Second Amendment reality

Garrett Epps with far and away one of the better pieces I’ve read on the 2nd Amendment in a while.  Strongly asserts some important facts that are all too readily ignored in the current political debate and makes a strong case for a more sensible constitutional interpretation:

The courts have not, to date, interpreted the Second Amendment beyond the right of (in Stephens’s phrase) “owning a handgun for self-defense,” and, in fact, of owning that handgun in the home. “[W]e hold,” the Court wrote in Heller v. District of Columbia, “that [D.C.’s] ban on handgun possession in the home violates the Second Amendment, as does its prohibition against rendering any lawful firearm in the home operable for the purpose of immediate self-defense.” Justice Scalia’s opinion set out careful limits:

Like most rights, the right secured by the Second Amendment is not unlimited. From Blackstone through the 19th-century cases, commentators and courts routinely explained that the right was not a right to keep and carry any weapon whatsoever in any manner whatsoever and for whatever purpose. For example, the majority of the 19th-century courts to consider the question held that prohibitions on carrying concealed weapons were lawful under the Second Amendment or state analogues. Although we do not undertake an exhaustive historical analysis today of the full scope of the Second Amendment, nothing in our opinion should be taken to cast doubt on longstanding prohibitions on the possession of firearms by felons and the mentally ill, or laws forbidding the carrying of firearms in sensitive places such as schools and government buildings, or laws imposing conditions and qualifications on the commercial sale of arms.

So throwing up our hands and proclaiming that we can’t move forward without a “constitutional fix” is a flawed response; so is responding to gun-control proposals with outlandish claims of constitutional protection. We have the Second Amendment; rather than engage in loose talk, we should look at its text carefully…

That contextual reading is quite enlightening; it strongly suggests to me that the main—indeed, almost exclusive—purpose of the amendment was, in fact, to protect the rights of states to maintain and arm militias. There’s certainly enough evidence to support an argument for some reference to personal possession—but noconvincing proof that personal possession was the main focus, or that personal possession was intended to be unqualified.

That reading makes sense in a larger context—that of the constitutional situation at the time of the Philadelphia Convention. Of all the changes the new Constitution made in the relations of state and nation, the new central government’s arrogation of power over the militia was the most radical single feature of the new system…

All told [under the Articles], the arms and the military power remained solidly in state hands, with the confederation government taking over only in the direst circumstances, and after humbly asking the states for permission.

In the Constitution of 1787, by contrast, the federal government would control virtually every aspect of war, peace, and military structure. The new Congress could declare war, raise an army, or both, by a bare majority and without consulting the states; Congress was in charge of training and arming the state militias, and could call the militia into service without state permission or even state consultation…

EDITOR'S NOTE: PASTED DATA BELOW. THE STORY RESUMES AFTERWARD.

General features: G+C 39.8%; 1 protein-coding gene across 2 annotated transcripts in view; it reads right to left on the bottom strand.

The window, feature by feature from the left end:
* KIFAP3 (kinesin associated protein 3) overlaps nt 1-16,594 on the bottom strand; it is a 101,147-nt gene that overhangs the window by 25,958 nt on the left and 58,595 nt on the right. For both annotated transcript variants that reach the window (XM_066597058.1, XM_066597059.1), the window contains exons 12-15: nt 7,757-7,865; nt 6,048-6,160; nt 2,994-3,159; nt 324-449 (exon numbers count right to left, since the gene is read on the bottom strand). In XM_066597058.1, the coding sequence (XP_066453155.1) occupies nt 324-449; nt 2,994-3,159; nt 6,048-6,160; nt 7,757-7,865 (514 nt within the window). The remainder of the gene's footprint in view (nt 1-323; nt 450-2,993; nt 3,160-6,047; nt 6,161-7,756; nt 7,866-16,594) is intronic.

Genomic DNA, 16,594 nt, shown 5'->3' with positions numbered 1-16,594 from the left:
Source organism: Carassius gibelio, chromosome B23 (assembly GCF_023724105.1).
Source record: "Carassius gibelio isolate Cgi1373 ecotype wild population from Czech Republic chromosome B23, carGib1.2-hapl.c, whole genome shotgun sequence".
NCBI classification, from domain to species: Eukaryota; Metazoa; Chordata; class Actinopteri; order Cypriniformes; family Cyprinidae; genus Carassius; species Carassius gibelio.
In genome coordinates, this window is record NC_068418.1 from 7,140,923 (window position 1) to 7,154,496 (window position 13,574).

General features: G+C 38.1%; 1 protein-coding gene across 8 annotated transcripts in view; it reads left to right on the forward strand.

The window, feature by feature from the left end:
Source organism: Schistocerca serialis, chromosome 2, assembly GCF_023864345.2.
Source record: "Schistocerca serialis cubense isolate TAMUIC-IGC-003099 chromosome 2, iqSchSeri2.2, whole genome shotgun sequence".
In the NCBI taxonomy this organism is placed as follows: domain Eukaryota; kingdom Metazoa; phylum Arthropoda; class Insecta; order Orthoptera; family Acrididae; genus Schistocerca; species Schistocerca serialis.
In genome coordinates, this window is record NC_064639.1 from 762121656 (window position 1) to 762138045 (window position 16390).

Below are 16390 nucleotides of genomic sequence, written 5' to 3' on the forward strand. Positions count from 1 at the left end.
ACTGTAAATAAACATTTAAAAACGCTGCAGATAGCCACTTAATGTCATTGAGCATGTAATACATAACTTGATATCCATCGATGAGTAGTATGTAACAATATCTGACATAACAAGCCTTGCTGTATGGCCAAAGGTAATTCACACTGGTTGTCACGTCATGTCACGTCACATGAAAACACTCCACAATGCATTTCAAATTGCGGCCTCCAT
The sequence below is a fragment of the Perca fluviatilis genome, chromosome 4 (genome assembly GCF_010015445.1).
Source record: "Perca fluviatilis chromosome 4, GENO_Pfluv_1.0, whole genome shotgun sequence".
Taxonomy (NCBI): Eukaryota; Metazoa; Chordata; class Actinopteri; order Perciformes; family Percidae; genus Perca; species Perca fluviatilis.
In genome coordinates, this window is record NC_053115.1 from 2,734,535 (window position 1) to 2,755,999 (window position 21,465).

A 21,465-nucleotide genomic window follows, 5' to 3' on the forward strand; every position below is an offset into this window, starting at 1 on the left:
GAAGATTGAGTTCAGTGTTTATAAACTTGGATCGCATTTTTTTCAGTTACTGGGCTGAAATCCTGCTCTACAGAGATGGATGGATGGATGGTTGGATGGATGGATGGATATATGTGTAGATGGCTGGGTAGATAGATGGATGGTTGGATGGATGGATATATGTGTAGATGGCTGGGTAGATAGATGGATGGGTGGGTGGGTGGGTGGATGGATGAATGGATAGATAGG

All told, the text lays out a stunning power grab. To much of the revolutionary generation, a standing army was the mortal enemy of freedom and self-government. Those ratifying the Constitution had vivid memories of red-clad professional soldiers—some speaking German—swarming ashore to enforce British tax laws, and then to try to crush the Revolution. Now a new government—without so much as saying “by your leave”—could create such a force at pleasure, and send it, and their own militias, to crush any state that did not obey federal ukase. That must have raised hackles from Lexington to Savannah…

That’s the context. To me it suggests that, in adopting what became the Second Amendment, members of Congress were attempting to reassure the states that they could retain their militias and that Congress could not disarm them. Maybe there was a subsidiary right to bear arms; but the militia is the main thing the Constitution revamped, and the militia is what the Amendment talks about.

I’ve devoted years of my life to studying such ideas as the “original understanding” or “original public meaning” of constitutional provisions. No matter what anyone tells you, no one (and I certainly include myself) can really know the single meaning of any part of the Constitution at the time it was adopted.

Anyone who claims that the text of the amendment is “plain” has a heavy burden to carry. The burden is even heavier if an advocate argues that the Second Amendment was understood to upend laws against concealed carry or dangerous weapons—both of which were in force in many parts of the country long after it was adopted.

Anyway, lots of good stuff in here.  And lots of good ammunition (sorry, couldn’t resist) should you ever get in a debate about the 2nd amendment.

About Steve Greene
Professor of Political Science at NC State http://faculty.chass.ncsu.edu/shgreene

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